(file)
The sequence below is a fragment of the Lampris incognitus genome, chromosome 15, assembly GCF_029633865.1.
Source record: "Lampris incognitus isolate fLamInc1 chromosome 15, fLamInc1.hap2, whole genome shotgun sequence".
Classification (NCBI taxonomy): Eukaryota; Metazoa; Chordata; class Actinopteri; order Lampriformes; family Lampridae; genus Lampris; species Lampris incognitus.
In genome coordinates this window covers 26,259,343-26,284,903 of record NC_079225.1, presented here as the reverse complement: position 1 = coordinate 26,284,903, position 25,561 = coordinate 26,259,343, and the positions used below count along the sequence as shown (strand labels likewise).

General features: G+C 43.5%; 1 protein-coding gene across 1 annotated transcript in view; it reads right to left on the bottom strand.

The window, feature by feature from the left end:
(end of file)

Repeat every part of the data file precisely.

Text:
The sequence below is a fragment of the Lampris incognitus genome, chromosome 15, assembly GCF_029633865.1.
Source record: "Lampris incognitus isolate fLamInc1 chromosome 15, fLamInc1.hap2, whole genome shotgun sequence".
Classification (NCBI taxonomy): Eukaryota; Metazoa; Chordata; class Actinopteri; order Lampriformes; family Lampridae; genus Lampris; species Lampris incognitus.
In genome coordinates this window covers 26,259,343-26,284,903 of record NC_079225.1, presented here as the reverse complement: position 1 = coordinate 26,284,903, position 25,561 = coordinate 26,259,343, and the positions used below count along the sequence as shown (strand labels likewise).

General features: G+C 43.5%; 1 protein-coding gene across 1 annotated transcript in view; it reads right to left on the bottom strand.

The window, feature by feature from the left end: